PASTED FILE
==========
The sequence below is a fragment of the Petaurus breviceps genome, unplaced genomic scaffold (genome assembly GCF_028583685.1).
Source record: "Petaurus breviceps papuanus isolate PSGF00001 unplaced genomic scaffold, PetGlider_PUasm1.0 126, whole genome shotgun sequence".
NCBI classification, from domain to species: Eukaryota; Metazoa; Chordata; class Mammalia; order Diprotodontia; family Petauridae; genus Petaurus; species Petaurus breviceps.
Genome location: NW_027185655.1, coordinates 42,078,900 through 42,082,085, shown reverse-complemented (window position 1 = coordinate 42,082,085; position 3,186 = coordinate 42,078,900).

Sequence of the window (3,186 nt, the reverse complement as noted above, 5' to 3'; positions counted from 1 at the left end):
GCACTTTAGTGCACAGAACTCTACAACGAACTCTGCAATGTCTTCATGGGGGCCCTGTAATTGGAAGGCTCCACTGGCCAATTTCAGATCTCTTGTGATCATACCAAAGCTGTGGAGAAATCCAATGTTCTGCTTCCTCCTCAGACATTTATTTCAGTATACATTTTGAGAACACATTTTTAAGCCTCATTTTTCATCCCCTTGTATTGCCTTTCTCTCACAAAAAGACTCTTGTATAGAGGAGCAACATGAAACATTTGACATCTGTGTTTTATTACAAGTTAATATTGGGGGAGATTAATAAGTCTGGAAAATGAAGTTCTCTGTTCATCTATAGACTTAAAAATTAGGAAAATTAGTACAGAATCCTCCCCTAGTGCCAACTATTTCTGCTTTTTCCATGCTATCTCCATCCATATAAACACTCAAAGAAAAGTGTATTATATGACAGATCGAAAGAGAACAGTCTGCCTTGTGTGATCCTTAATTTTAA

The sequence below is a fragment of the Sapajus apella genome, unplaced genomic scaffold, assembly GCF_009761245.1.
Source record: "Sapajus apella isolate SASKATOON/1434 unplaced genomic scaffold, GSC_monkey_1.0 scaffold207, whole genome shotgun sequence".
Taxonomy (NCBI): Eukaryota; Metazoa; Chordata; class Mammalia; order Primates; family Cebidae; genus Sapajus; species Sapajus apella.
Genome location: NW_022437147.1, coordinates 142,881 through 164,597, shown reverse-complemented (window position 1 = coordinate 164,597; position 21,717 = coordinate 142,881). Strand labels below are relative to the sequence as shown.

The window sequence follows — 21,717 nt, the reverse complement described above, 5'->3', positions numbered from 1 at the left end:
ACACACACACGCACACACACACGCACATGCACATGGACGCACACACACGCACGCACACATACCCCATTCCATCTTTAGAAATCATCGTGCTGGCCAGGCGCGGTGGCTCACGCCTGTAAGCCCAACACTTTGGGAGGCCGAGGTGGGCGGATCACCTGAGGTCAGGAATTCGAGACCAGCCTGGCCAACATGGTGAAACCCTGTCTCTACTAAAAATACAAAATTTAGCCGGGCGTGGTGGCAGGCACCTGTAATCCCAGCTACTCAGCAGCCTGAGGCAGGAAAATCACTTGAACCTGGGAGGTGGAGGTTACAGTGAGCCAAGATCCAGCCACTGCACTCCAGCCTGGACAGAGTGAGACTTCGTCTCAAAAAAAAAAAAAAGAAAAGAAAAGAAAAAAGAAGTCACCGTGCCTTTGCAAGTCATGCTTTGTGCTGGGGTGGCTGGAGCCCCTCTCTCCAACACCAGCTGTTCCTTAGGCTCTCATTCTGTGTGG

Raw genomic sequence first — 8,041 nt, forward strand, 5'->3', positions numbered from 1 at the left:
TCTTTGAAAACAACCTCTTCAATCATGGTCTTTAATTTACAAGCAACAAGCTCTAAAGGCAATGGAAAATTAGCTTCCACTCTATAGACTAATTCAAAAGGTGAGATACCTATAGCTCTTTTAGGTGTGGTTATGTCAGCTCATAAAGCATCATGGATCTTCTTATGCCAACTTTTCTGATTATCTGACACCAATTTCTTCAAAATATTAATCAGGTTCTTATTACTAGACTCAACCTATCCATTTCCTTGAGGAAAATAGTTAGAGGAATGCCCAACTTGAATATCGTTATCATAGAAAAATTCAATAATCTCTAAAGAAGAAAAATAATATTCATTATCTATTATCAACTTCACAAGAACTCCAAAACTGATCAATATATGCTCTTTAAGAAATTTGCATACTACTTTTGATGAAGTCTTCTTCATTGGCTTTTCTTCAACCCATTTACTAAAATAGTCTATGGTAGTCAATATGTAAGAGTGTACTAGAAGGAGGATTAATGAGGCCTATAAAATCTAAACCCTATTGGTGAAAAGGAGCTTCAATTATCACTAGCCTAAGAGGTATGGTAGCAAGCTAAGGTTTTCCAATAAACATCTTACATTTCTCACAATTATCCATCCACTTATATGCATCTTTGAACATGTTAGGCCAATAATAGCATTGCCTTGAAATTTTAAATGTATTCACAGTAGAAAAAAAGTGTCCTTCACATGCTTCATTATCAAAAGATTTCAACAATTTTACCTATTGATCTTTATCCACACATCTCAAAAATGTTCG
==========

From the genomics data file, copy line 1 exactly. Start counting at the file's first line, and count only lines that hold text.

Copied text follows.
The sequence below is a fragment of the Petaurus breviceps genome, unplaced genomic scaffold (genome assembly GCF_028583685.1).